Introduction

 Introduction

The United Arab Emirates is one of the most advanced, relaxed and welcoming of the Gulf States. The seven emirates of this compact and accessible desert nation reveal a fascinating mix of ancient and modern lifestyles.

Visitors can luxuriate in glitzy seaside hotels next to gleaming skyscrapers, whiling away the time with Duty Free shopping and watersports. Or they can head into the desert on the fringes of the aptly named “Empty Quarter” and get a feel for the traditional Bedouin way of life among the endless dunes and shady oases, not to mention seeing the national sport of camel racing.

Dubai is the best-known tourist destination and is a fascinating bustling city where the new millennium meets centuries old Bedouin tradition. Abu Dhabi is by far the largest and most powerful emirate with a modern capital that glories in its thirty years of oil-made wealth. Most of the rest of the territory is desert, only interrupted by the date palm oases of Liwa in the south and Al Ain in the east, fascinating settlements in this inhospitable landscape.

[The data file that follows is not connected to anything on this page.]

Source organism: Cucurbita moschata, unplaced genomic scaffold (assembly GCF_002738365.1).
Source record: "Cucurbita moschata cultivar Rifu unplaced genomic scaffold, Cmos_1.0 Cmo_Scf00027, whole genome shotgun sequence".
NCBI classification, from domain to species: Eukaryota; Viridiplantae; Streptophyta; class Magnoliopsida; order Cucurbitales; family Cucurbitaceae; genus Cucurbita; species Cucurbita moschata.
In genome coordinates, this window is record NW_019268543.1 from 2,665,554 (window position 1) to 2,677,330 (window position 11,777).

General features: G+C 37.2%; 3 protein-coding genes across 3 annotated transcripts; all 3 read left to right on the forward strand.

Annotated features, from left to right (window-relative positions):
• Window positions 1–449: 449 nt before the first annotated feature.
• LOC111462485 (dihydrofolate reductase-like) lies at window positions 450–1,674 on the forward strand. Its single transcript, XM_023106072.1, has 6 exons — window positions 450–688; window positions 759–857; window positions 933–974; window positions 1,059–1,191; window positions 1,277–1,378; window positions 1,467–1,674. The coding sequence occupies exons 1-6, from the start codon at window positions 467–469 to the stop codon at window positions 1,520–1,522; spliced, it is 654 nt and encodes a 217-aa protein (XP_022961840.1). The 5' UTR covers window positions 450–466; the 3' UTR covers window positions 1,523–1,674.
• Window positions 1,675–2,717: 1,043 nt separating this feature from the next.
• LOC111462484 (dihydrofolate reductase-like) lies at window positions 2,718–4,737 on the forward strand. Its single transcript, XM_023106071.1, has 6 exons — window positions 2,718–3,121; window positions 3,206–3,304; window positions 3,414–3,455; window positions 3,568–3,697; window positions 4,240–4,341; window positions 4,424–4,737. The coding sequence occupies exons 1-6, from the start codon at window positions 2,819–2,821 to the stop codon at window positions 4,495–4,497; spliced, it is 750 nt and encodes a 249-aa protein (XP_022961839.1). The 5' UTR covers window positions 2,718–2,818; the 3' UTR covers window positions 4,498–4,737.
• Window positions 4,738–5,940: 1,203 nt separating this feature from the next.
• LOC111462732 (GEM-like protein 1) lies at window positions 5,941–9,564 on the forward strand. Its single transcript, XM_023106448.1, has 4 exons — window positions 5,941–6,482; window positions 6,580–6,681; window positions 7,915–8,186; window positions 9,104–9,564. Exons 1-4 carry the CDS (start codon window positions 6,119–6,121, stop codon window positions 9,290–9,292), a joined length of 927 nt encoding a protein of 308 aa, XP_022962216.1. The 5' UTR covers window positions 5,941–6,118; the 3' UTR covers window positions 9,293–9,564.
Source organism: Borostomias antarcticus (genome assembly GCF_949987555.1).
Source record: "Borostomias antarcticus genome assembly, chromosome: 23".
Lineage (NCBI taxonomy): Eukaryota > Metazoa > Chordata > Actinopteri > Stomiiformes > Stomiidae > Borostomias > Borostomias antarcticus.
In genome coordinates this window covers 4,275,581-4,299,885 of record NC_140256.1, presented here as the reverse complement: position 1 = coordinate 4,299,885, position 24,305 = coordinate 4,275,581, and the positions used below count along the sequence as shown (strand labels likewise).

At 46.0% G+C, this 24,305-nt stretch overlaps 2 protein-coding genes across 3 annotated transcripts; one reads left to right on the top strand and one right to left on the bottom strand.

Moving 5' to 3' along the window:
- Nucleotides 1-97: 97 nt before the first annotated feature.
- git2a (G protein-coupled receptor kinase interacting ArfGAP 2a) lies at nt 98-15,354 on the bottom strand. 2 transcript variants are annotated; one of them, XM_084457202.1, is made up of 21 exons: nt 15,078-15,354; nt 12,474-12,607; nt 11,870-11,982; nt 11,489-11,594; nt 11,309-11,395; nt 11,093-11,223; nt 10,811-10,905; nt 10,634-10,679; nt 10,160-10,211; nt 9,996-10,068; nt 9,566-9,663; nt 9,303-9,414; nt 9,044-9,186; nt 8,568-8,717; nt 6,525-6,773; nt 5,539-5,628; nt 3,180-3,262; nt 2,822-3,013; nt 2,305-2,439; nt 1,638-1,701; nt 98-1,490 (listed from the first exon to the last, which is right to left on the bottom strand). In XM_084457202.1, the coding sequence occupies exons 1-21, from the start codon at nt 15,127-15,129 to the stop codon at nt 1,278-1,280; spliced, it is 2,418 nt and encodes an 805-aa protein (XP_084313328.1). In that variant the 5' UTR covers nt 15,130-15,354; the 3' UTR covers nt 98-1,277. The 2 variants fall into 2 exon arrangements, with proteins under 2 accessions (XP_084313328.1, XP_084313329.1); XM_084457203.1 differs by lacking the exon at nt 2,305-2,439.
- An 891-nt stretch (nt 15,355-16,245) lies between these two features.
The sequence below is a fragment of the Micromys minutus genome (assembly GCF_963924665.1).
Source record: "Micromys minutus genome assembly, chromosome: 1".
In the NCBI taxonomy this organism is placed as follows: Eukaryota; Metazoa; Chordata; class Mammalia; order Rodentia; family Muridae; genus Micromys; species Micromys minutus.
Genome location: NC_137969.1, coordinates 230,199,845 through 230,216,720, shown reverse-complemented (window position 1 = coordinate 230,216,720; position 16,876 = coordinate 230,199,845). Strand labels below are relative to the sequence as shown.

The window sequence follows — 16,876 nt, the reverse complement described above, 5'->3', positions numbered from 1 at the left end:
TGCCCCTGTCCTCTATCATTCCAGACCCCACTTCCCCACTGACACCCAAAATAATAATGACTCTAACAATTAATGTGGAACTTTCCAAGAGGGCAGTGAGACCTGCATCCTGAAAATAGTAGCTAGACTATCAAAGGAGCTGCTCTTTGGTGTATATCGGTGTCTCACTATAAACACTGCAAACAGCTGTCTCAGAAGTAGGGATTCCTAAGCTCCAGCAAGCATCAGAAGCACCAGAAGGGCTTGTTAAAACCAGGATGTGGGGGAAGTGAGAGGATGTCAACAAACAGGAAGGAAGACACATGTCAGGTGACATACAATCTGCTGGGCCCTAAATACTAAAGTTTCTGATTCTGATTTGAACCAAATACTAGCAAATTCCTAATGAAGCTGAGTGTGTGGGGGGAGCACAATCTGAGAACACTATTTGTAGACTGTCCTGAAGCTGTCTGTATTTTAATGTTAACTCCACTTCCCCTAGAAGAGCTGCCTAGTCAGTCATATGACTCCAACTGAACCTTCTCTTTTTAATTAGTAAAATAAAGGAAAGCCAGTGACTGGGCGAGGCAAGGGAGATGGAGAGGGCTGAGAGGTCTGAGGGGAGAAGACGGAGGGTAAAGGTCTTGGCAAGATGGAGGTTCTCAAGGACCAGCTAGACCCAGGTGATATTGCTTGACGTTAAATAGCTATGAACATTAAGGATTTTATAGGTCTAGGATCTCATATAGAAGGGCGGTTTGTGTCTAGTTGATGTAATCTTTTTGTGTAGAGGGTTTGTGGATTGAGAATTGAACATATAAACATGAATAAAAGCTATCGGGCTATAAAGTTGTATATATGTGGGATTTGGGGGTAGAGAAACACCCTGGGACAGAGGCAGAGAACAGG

Of the other Emirates Sharjah is the most strictly Muslim and is an atmospheric region, with a slightly archaic feel. The capital is a vibrant centre, with fascinating museums and shopping in its souks. Its Eastern Coast, shared with Fujairah, is great for snorkelling and diving. Ras al-Khaimah, on the Northern Coast, is a green and mountainous emirate, whose capital has retained the feel of an old fishing port.

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